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First developed by Will Kellogg in 1894, corn flakes’ popularity grew exponentially. Made from toasting flakes of corn and served with cold milk, corn flakes have become a favorite breakfast cereal snack for millions around the world. Corn flakes making process begins with milling raw corn, creating cornmeal which is then extruded to create corn flakes.

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Corn flakes making process: extrusion takes over from the traditional method

Although there are many different varieties of corn, dent corn, also known as field corn, is the most widely used corn when making cornflakes. The traditional method involves mixing the coarse flaking-grade corn grits with the other ingredients, cooking and drying them to about 21% of moisture, tempering, and then rolling them into flakes before toasting (final moisture range 1-3%).

Nowadays, corn flakes are made by extrusion cooking, however. The extrusion process begins by cleaning and milling dent corn into cornmeal. The cornmeal is then transferred onto a feeding conveyor that loads it into a sifter and then into an extruder. Then, extrusion takes place: a process that combines mixing, cooking, kneading and forming.

The ingredients are fed into the extruder barrel and subjected to heating, compression and mixing. The raw material comes out of the extruder in form of strands that are then cut to form the pellets. After drying, pellets are flaked using a flaking roller and toasted

Production process of corn flakes: flaking

After extrusion, the semi-finished cooked mass is formed into pellets. They have a water content of approximately 22-24% that interacts with starch, making them sticky and viscous which is why they are transferred onto a vibrating feeder that prevents sticking.

The vibrating conveyor belt then brings the pellets into a flattening machine were they are flaked with steel rollers. The rollers’ surface is heated to 43-48 ̊C to avoid sticking or overheating of the mass. The delicate balance between heat and moisture is paramount for flaking- too much heat and the mass becomes too sticky and clings to the rollers and if the moisture is lower than 10%, the mass must be steamed so that flaking can be successful.

When the flakes are formed, they are put into an industrial dryer. High-temperature drying ensures that the water that still remains in the flakes evaporates before they are transferred to a baking sheet and put into an oven at 215 ̊C to receive their golden color. Once this process is finished, the cornflakes are transported to the cooling drum.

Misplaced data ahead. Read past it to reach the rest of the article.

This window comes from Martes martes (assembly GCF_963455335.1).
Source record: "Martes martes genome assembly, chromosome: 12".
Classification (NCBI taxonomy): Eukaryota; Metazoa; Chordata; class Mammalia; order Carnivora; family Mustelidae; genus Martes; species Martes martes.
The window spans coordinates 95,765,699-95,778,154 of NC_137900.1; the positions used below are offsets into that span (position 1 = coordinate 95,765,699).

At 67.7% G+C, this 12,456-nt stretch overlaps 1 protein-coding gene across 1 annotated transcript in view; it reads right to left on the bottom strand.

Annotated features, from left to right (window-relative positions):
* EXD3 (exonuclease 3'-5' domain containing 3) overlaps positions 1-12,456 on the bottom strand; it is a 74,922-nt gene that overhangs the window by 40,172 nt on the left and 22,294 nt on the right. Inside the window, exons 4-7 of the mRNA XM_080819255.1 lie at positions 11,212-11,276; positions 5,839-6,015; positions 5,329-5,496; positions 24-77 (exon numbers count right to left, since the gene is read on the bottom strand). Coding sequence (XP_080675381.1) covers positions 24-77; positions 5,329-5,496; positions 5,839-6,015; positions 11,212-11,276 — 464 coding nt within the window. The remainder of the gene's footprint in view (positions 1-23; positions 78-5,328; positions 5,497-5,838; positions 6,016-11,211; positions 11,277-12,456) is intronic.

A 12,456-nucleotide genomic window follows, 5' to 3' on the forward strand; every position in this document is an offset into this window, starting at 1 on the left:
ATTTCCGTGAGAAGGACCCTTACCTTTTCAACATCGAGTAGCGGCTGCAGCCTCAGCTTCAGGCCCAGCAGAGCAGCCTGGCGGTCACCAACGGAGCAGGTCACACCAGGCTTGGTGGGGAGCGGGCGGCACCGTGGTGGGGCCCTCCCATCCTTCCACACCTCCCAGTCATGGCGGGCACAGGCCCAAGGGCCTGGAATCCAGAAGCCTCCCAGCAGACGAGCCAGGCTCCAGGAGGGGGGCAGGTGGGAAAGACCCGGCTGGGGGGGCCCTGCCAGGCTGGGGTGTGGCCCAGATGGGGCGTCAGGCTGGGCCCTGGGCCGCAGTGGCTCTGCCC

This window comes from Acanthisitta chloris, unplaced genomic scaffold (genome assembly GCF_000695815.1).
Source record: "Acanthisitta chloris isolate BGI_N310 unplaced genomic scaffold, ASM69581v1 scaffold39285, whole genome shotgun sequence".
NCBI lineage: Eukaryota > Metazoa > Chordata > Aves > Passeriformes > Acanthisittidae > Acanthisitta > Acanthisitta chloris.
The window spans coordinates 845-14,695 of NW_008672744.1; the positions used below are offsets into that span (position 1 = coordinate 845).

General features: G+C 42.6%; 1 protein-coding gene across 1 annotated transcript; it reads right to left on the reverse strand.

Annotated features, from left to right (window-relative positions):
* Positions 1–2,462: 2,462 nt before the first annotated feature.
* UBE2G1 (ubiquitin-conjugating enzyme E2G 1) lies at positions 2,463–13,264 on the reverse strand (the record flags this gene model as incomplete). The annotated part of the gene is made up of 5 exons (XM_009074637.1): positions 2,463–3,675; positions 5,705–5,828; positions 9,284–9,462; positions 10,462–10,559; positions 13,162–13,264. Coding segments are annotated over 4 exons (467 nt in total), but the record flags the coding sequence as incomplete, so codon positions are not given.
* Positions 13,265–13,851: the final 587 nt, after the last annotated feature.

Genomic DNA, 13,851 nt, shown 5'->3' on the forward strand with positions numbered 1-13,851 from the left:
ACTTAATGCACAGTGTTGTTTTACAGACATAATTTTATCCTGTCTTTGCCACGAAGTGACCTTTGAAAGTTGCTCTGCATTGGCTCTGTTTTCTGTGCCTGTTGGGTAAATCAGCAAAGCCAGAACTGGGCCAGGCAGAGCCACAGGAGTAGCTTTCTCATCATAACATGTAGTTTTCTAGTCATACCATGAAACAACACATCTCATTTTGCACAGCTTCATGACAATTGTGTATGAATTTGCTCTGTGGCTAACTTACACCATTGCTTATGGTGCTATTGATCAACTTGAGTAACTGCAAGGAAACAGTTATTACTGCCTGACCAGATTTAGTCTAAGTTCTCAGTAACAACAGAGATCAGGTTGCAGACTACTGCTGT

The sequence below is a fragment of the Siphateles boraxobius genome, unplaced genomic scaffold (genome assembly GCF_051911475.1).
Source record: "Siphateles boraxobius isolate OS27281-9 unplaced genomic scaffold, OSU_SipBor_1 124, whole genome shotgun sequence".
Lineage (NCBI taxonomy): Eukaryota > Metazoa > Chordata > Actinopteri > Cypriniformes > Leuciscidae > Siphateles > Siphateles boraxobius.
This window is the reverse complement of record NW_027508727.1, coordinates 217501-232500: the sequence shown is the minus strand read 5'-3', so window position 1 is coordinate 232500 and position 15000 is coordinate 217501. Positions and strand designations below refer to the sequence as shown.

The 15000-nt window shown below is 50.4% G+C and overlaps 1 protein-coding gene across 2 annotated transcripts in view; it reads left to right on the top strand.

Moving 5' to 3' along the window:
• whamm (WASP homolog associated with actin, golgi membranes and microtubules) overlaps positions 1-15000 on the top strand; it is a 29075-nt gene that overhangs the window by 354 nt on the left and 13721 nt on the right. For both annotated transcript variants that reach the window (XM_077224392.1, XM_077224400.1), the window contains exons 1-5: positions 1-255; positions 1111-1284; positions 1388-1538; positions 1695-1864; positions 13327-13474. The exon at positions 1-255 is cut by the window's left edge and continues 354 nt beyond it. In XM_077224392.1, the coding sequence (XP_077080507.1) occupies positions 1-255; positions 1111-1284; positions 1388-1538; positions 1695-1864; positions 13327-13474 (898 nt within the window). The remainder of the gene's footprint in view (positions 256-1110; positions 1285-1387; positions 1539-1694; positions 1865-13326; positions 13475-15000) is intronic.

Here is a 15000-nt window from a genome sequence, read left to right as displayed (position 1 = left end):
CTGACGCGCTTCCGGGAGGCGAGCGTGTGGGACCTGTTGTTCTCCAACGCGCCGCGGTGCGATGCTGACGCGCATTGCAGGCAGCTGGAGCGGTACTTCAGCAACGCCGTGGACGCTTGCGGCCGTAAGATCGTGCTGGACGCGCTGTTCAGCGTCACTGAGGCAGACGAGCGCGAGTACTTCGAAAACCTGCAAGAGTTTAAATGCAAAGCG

Loss of phenolic acids when making corn flakes – How to avoid it?

Grains such as corn, whole wheat and oats contain phenolic acids. Phenolic acids are anti-inflammatory and work as antioxidants, preventing cellular damage. Phenolic acids in grains such as corn are concentrated mostly in the bran; sadly the bran is either partially or wholly removed during corn processing, which significantly decreases the amount of phenolic acids in corn flakes. The largest loss of phenolic content happens during three stages dry milling- whole kernel, flaking grit and toasted cornflake.

In order to find out how to retain phenolic acids in corn flakes, researchers from the University of Illinois conducted a series of studies focusing on phenolic acids in processed corn.  They are currently trying to increase the amount of phenolics in processed corn-based products with an experiment that reintroduces heated starch to processed corn-based products. This experiment is testing whether heating of the starch can release bound forms of compounds that would increase the quantity of antioxidants in corn-based foods. These developments are crucial for food science and represent future improvements.

Using food waste for improving nutritional properties of corn flakes

Corn flakes making process includes many steps and among them is the repurposing of food waste to fortify the end product.

A group of researchers from the University of Novi Sad and the University of Belgrade have successfully increased the amino acid content in corn flakes by adding dry residue of wild oregano and sunflower. They increased the total phenolic content (TPC) to 2.84mg/g by adding 9g/100 g of sunflower and 1g/100 g of wild oregano residue to cornmeal before extrusion.

Reusing by-products for the fortification of corn flakes increases the sustainability of the product by minimizing food waste in general and is proven to have great health benefits.

Processing steps involved in corn-flakes making

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